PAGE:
With 6.8 billion people alive today, it's hard to fathom that humans were ever imperiled. But 1.2 million years ago, only 18,500 early humans were breeding on the planet–evidence that there was a real risk of extinction for our early ancestors, according to a new study. That number is smaller than current figures for the effective population size (or number of breeding individuals) for endangered species such as chimpanzees (21,000) and gorillas (25,000). In fact, our toehold on the planet wasn't secure for a long time–at least 1 million years, because our ancestral stock was winnowed with the emergence of our species, Homo sapiens, 160,000 years ago or so and, again, with the migration of modern humans out of Africa. “There's this history of a precarious existence not just for our species but for our ancestors,” says co-author Lynn Jorde, a human geneticist at the University of Utah in Salt Lake City.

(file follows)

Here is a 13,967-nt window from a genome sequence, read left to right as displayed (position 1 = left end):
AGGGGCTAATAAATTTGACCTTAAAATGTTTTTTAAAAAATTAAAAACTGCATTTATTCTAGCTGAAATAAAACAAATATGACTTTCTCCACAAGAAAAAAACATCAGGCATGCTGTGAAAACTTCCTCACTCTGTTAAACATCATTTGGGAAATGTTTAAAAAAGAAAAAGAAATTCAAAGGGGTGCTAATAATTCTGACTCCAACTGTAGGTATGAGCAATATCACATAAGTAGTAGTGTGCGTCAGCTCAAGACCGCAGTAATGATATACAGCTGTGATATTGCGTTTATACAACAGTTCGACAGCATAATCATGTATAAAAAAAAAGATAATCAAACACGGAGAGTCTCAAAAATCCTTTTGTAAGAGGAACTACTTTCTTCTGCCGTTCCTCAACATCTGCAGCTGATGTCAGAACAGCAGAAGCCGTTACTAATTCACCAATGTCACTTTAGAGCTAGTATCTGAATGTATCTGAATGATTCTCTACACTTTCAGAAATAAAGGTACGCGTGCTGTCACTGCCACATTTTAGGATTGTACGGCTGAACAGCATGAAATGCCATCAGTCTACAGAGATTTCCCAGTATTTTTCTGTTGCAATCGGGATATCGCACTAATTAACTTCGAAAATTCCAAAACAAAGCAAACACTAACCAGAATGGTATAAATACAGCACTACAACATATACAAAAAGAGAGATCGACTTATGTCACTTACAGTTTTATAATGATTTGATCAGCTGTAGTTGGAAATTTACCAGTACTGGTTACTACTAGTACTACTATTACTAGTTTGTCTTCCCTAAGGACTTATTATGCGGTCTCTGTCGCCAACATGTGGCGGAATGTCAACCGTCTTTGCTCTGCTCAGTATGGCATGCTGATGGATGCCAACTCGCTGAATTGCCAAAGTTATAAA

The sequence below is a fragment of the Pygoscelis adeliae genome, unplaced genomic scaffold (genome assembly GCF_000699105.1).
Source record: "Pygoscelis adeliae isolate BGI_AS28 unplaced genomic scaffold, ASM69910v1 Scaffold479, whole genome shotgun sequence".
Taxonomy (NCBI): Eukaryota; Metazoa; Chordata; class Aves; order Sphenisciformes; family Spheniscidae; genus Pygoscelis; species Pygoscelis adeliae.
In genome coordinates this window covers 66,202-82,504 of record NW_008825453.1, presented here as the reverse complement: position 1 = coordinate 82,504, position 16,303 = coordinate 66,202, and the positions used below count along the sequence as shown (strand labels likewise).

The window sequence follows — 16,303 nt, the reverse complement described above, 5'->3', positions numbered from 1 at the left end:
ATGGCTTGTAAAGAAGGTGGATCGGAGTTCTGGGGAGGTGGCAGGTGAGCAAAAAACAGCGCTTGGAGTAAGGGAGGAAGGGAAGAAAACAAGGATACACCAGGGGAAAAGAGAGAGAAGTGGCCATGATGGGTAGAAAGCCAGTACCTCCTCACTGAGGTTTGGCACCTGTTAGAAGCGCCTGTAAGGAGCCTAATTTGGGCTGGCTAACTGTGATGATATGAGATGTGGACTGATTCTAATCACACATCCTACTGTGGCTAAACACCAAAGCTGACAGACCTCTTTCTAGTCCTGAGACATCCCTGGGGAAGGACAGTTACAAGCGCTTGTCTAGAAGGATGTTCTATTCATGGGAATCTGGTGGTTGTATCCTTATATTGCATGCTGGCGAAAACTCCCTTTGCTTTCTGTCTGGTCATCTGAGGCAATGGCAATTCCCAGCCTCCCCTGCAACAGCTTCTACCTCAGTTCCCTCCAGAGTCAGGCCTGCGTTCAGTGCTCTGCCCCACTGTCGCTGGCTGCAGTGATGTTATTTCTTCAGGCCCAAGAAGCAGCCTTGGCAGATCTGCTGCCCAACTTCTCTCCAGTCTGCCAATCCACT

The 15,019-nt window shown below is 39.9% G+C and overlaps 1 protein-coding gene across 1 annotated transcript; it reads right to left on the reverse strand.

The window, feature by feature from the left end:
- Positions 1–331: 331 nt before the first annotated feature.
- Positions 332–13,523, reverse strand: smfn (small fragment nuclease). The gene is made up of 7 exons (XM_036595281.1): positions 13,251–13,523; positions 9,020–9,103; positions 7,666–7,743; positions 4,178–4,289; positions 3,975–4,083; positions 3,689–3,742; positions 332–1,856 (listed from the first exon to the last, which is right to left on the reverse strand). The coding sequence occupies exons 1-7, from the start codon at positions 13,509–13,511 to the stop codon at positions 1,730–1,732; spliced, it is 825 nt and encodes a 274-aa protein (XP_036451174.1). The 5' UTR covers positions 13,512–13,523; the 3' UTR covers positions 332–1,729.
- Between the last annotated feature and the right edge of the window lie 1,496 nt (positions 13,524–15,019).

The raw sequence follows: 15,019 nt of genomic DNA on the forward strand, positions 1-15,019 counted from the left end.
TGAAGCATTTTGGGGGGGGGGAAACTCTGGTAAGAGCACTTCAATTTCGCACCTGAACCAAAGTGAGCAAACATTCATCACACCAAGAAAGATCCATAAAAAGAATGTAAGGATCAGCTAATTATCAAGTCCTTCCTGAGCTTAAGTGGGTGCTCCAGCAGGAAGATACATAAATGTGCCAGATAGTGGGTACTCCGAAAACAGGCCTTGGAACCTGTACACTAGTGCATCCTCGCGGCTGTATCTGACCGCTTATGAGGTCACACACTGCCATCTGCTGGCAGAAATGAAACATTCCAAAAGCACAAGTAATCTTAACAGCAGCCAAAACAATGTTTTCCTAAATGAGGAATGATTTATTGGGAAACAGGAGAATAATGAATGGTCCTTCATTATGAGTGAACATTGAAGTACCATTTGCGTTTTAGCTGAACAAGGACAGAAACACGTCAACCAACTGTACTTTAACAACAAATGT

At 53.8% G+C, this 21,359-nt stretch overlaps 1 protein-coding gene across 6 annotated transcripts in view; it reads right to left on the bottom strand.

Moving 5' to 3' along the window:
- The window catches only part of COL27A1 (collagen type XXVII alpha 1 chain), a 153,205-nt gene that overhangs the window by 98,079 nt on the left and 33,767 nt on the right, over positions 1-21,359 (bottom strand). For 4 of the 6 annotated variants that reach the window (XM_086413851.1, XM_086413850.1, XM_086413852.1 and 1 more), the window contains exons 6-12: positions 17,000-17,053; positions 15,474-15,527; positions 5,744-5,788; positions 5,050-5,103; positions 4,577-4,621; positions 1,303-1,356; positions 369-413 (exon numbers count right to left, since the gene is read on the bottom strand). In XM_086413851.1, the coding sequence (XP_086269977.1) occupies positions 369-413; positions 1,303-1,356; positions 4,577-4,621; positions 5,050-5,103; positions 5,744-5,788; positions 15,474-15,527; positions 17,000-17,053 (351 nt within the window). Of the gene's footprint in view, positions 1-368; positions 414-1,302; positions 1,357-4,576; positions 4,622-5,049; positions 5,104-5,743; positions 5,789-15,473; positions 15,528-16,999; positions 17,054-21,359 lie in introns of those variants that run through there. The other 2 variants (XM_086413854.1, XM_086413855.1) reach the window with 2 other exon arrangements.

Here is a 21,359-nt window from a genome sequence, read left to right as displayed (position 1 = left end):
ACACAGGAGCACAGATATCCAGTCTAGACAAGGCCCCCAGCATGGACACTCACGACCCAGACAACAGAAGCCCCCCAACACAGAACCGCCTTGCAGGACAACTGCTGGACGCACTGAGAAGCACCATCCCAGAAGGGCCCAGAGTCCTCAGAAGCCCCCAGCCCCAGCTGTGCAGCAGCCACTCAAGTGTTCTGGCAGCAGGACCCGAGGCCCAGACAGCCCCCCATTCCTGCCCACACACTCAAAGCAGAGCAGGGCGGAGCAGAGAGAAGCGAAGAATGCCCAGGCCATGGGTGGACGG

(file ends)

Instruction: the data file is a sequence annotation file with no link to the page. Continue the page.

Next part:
Researchers have long known that modern humans lack the genetic variation found in other living primates, such as chimpanzees or gorillas, even though our current population size is so much larger. One explanation for this lack of variation is that our species underwent recent bottlenecks–events where a significant percentage were killed or otherwise prevented from reproducing. Some researchers proposed that the lack of variation in our maternally inherited mitochondrial DNA suggested these bottlenecks took place as our ancestors spread out of Africa relatively recently.